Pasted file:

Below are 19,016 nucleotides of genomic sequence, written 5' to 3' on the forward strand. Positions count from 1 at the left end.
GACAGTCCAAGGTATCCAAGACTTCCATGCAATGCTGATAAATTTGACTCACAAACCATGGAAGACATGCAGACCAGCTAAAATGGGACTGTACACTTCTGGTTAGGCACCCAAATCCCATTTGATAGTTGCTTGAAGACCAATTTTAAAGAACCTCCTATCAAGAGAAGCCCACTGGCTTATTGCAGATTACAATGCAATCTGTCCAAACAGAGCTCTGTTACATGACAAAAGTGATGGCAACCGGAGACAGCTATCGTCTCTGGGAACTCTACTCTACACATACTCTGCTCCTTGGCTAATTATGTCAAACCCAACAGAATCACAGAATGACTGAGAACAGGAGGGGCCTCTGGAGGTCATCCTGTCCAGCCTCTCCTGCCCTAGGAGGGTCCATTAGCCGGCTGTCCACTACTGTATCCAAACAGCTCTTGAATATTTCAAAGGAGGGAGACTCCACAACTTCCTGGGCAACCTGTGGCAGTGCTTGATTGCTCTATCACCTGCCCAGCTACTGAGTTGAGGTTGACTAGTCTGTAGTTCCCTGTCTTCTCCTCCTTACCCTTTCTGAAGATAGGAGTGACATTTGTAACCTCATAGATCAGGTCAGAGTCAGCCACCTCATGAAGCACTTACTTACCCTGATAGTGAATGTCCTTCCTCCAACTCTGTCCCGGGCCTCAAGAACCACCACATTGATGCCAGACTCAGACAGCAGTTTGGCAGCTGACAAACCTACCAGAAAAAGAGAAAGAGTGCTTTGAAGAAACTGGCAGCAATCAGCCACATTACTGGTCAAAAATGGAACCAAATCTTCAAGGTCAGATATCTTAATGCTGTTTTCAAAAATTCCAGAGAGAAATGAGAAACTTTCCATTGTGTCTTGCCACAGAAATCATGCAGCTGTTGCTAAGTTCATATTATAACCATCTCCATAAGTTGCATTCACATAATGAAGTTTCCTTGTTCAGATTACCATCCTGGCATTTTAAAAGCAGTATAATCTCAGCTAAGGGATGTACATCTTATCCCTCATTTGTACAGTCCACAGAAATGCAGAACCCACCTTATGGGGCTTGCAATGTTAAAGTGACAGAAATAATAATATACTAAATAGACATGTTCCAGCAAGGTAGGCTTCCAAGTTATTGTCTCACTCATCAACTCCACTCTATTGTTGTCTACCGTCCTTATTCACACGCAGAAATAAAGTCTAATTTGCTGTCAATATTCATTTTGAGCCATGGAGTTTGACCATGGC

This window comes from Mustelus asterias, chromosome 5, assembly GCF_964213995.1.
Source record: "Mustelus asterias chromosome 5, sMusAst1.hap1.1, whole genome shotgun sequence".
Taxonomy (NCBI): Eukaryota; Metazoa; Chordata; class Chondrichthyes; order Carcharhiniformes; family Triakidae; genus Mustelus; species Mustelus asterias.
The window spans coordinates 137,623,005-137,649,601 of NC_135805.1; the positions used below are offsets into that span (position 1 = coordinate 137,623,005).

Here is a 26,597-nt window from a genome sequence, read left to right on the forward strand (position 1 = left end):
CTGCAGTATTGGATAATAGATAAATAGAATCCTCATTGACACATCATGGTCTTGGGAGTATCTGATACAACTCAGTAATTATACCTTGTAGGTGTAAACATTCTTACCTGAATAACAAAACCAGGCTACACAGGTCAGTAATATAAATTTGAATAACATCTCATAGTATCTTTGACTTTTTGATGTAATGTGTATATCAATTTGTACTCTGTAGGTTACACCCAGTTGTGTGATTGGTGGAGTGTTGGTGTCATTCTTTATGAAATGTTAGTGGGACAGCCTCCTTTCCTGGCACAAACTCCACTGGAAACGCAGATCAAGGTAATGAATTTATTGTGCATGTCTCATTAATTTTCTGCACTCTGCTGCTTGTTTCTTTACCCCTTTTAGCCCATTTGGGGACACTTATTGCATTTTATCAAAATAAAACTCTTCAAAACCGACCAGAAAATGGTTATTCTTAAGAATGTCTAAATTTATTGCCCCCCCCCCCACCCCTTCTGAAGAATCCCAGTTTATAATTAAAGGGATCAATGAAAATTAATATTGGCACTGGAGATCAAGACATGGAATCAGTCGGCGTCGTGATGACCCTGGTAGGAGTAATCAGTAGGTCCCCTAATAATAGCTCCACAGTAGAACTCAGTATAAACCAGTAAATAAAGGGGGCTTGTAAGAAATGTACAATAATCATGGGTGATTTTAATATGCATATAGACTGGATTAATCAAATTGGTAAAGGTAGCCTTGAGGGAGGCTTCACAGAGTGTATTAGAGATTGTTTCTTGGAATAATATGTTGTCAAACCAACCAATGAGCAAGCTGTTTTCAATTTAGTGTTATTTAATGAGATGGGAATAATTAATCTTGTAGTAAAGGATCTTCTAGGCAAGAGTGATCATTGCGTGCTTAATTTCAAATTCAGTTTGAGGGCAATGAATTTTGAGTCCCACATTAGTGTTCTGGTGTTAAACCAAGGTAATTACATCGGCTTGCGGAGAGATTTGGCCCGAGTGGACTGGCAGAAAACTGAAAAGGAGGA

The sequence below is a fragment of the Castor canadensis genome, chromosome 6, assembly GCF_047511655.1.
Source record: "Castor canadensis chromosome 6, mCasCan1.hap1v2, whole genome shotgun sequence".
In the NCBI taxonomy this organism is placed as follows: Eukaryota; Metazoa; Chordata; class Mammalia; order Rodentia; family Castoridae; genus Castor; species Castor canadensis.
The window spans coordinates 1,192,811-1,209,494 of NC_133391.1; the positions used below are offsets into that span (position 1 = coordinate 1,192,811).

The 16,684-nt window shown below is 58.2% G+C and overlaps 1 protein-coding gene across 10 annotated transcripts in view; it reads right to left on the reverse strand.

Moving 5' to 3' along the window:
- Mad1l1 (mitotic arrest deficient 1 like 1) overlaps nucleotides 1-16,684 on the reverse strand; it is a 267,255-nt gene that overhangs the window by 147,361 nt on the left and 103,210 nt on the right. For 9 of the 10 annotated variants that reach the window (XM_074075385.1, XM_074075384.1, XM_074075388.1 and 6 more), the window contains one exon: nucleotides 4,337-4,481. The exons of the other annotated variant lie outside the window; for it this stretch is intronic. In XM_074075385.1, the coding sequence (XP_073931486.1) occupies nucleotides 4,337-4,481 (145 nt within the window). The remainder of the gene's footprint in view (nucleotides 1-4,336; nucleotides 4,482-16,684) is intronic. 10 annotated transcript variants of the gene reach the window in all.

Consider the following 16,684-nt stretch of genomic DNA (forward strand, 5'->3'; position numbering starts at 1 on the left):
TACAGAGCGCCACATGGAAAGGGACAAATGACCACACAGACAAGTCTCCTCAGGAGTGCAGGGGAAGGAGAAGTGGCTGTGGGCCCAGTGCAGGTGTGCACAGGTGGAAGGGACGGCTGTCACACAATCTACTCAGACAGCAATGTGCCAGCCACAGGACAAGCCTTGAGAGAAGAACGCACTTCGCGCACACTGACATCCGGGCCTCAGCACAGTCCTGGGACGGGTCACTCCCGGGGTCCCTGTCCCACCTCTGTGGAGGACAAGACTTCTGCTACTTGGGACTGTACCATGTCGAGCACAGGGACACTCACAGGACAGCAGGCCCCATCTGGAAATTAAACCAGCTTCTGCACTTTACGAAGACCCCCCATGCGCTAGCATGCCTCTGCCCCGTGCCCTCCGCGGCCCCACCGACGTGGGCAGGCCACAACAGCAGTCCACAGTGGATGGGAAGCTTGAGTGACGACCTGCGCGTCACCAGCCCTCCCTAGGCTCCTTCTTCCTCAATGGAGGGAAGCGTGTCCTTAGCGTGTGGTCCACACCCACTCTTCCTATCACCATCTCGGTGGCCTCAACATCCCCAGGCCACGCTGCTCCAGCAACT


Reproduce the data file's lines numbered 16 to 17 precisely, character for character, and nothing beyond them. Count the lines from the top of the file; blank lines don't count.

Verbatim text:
Consider the following 16,684-nt stretch of genomic DNA (forward strand, 5'->3'; position numbering starts at 1 on the left):
TACAGAGCGCCACATGGAAAGGGACAAATGACCACACAGACAAGTCTCCTCAGGAGTGCAGGGGAAGGAGAAGTGGCTGTGGGCCCAGTGCAGGTGTGCACAGGTGGAAGGGACGGCTGTCACACAATCTACTCAGACAGCAATGTGCCAGCCACAGGACAAGCCTTGAGAGAAGAACGCACTTCGCGCACACTGACATCCGGGCCTCAGCACAGTCCTGGGACGGGTCACTCCCGGGGTCCCTGTCCCACCTCTGTGGAGGACAAGACTTCTGCTACTTGGGACTGTACCATGTCGAGCACAGGGACACTCACAGGACAGCAGGCCCCATCTGGAAATTAAACCAGCTTCTGCACTTTACGAAGACCCCCCATGCGCTAGCATGCCTCTGCCCCGTGCCCTCCGCGGCCCCACCGACGTGGGCAGGCCACAACAGCAGTCCACAGTGGATGGGAAGCTTGAGTGACGACCTGCGCGTCACCAGCCCTCCCTAGGCTCCTTCTTCCTCAATGGAGGGAAGCGTGTCCTTAGCGTGTGGTCCACACCCACTCTTCCTATCACCATCTCGGTGGCCTCAACATCCCCAGGCCACGCTGCTCCAGCAACT